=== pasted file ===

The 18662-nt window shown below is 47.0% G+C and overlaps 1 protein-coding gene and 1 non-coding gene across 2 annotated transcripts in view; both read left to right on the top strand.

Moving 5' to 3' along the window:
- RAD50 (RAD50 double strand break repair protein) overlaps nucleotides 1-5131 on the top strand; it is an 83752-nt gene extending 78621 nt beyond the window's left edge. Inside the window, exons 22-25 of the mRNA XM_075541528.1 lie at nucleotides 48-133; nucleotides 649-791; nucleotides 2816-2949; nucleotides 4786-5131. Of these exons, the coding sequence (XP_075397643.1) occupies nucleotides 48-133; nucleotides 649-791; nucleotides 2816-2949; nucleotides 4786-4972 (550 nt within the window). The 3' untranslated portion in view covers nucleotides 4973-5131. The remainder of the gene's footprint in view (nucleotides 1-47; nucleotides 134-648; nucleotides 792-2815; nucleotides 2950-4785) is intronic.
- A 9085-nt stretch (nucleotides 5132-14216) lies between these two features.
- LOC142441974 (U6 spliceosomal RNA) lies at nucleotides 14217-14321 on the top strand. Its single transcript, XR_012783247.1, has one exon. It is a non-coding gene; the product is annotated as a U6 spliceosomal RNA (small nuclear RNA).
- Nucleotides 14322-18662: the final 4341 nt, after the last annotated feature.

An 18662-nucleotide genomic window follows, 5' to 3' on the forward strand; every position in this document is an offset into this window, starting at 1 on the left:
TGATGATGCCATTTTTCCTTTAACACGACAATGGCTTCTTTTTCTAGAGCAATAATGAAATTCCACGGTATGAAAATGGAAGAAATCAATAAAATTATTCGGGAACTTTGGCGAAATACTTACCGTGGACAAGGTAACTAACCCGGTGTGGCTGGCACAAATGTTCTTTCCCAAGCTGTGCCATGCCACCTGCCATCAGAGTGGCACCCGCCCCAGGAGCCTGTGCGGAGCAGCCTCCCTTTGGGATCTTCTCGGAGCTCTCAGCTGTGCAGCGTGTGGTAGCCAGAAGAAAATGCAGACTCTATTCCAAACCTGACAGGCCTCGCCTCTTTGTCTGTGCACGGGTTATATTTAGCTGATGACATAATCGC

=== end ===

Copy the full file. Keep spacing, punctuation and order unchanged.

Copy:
The 18662-nt window shown below is 47.0% G+C and overlaps 1 protein-coding gene and 1 non-coding gene across 2 annotated transcripts in view; both read left to right on the top strand.

Moving 5' to 3' along the window:
- RAD50 (RAD50 double strand break repair protein) overlaps nucleotides 1-5131 on the top strand; it is an 83752-nt gene extending 78621 nt beyond the window's left edge. Inside the window, exons 22-25 of the mRNA XM_075541528.1 lie at nucleotides 48-133; nucleotides 649-791; nucleotides 2816-2949; nucleotides 4786-5131. Of these exons, the coding sequence (XP_075397643.1) occupies nucleotides 48-133; nucleotides 649-791; nucleotides 2816-2949; nucleotides 4786-4972 (550 nt within the window). The 3' untranslated portion in view covers nucleotides 4973-5131. The remainder of the gene's footprint in view (nucleotides 1-47; nucleotides 134-648; nucleotides 792-2815; nucleotides 2950-4785) is intronic.
- A 9085-nt stretch (nucleotides 5132-14216) lies between these two features.
- LOC142441974 (U6 spliceosomal RNA) lies at nucleotides 14217-14321 on the top strand. Its single transcript, XR_012783247.1, has one exon. It is a non-coding gene; the product is annotated as a U6 spliceosomal RNA (small nuclear RNA).
- Nucleotides 14322-18662: the final 4341 nt, after the last annotated feature.

An 18662-nucleotide genomic window follows, 5' to 3' on the forward strand; every position in this document is an offset into this window, starting at 1 on the left:
TGATGATGCCATTTTTCCTTTAACACGACAATGGCTTCTTTTTCTAGAGCAATAATGAAATTCCACGGTATGAAAATGGAAGAAATCAATAAAATTATTCGGGAACTTTGGCGAAATACTTACCGTGGACAAGGTAACTAACCCGGTGTGGCTGGCACAAATGTTCTTTCCCAAGCTGTGCCATGCCACCTGCCATCAGAGTGGCACCCGCCCCAGGAGCCTGTGCGGAGCAGCCTCCCTTTGGGATCTTCTCGGAGCTCTCAGCTGTGCAGCGTGTGGTAGCCAGAAGAAAATGCAGACTCTATTCCAAACCTGACAGGCCTCGCCTCTTTGTCTGTGCACGGGTTATATTTAGCTGATGACATAATCGC